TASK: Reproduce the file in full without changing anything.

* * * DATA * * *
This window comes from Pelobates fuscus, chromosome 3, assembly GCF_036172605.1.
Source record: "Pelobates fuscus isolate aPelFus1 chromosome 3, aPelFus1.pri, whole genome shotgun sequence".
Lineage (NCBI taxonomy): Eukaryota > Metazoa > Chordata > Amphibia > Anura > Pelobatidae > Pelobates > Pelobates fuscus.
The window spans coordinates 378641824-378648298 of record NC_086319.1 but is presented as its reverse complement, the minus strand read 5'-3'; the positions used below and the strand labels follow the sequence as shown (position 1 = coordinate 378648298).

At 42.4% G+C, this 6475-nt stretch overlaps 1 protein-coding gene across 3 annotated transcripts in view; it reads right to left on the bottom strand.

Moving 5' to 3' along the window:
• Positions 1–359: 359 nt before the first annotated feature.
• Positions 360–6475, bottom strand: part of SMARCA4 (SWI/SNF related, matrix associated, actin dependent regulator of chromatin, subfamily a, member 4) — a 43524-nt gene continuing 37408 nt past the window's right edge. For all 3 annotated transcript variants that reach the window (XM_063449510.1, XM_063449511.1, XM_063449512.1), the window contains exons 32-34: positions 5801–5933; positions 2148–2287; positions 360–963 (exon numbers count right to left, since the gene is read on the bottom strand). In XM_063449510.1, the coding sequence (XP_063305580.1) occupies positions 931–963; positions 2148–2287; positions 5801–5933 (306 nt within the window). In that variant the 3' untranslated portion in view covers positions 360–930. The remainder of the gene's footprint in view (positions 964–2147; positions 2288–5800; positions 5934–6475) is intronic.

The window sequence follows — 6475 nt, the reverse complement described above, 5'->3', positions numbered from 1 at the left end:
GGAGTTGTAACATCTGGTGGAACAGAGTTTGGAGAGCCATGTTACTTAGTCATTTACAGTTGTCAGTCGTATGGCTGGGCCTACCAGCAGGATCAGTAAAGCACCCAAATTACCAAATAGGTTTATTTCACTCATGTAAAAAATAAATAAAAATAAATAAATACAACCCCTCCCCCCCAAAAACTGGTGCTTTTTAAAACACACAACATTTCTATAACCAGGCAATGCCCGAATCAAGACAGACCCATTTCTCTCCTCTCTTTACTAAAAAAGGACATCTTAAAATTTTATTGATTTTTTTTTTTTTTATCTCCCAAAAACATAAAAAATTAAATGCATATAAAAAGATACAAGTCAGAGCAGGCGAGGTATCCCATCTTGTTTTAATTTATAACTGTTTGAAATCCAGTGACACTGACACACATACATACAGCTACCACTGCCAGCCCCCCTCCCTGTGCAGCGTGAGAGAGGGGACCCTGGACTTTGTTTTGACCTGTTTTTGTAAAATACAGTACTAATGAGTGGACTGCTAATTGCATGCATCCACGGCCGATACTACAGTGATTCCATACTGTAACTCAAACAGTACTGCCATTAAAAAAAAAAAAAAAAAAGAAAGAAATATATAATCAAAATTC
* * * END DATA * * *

This window comes from Pelobates fuscus, chromosome 3, assembly GCF_036172605.1.
Source record: "Pelobates fuscus isolate aPelFus1 chromosome 3, aPelFus1.pri, whole genome shotgun sequence".
Lineage (NCBI taxonomy): Eukaryota > Metazoa > Chordata > Amphibia > Anura > Pelobatidae > Pelobates > Pelobates fuscus.
The window spans coordinates 378641824-378648298 of record NC_086319.1 but is presented as its reverse complement, the minus strand read 5'-3'; the positions used below and the strand labels follow the sequence as shown (position 1 = coordinate 378648298).

At 42.4% G+C, this 6475-nt stretch overlaps 1 protein-coding gene across 3 annotated transcripts in view; it reads right to left on the bottom strand.

Moving 5' to 3' along the window:
• Positions 1–359: 359 nt before the first annotated feature.
• Positions 360–6475, bottom strand: part of SMARCA4 (SWI/SNF related, matrix associated, actin dependent regulator of chromatin, subfamily a, member 4) — a 43524-nt gene continuing 37408 nt past the window's right edge. For all 3 annotated transcript variants that reach the window (XM_063449510.1, XM_063449511.1, XM_063449512.1), the window contains exons 32-34: positions 5801–5933; positions 2148–2287; positions 360–963 (exon numbers count right to left, since the gene is read on the bottom strand). In XM_063449510.1, the coding sequence (XP_063305580.1) occupies positions 931–963; positions 2148–2287; positions 5801–5933 (306 nt within the window). In that variant the 3' untranslated portion in view covers positions 360–930. The remainder of the gene's footprint in view (positions 964–2147; positions 2288–5800; positions 5934–6475) is intronic.

The window sequence follows — 6475 nt, the reverse complement described above, 5'->3', positions numbered from 1 at the left end:
GGAGTTGTAACATCTGGTGGAACAGAGTTTGGAGAGCCATGTTACTTAGTCATTTACAGTTGTCAGTCGTATGGCTGGGCCTACCAGCAGGATCAGTAAAGCACCCAAATTACCAAATAGGTTTATTTCACTCATGTAAAAAATAAATAAAAATAAATAAATACAACCCCTCCCCCCCAAAAACTGGTGCTTTTTAAAACACACAACATTTCTATAACCAGGCAATGCCCGAATCAAGACAGACCCATTTCTCTCCTCTCTTTACTAAAAAAGGACATCTTAAAATTTTATTGATTTTTTTTTTTTTTATCTCCCAAAAACATAAAAAATTAAATGCATATAAAAAGATACAAGTCAGAGCAGGCGAGGTATCCCATCTTGTTTTAATTTATAACTGTTTGAAATCCAGTGACACTGACACACATACATACAGCTACCACTGCCAGCCCCCCTCCCTGTGCAGCGTGAGAGAGGGGACCCTGGACTTTGTTTTGACCTGTTTTTGTAAAATACAGTACTAATGAGTGGACTGCTAATTGCATGCATCCACGGCCGATACTACAGTGATTCCATACTGTAACTCAAACAGTACTGCCATTAAAAAAAAAAAAAAAAAAGAAAGAAATATATAATCAAAATTC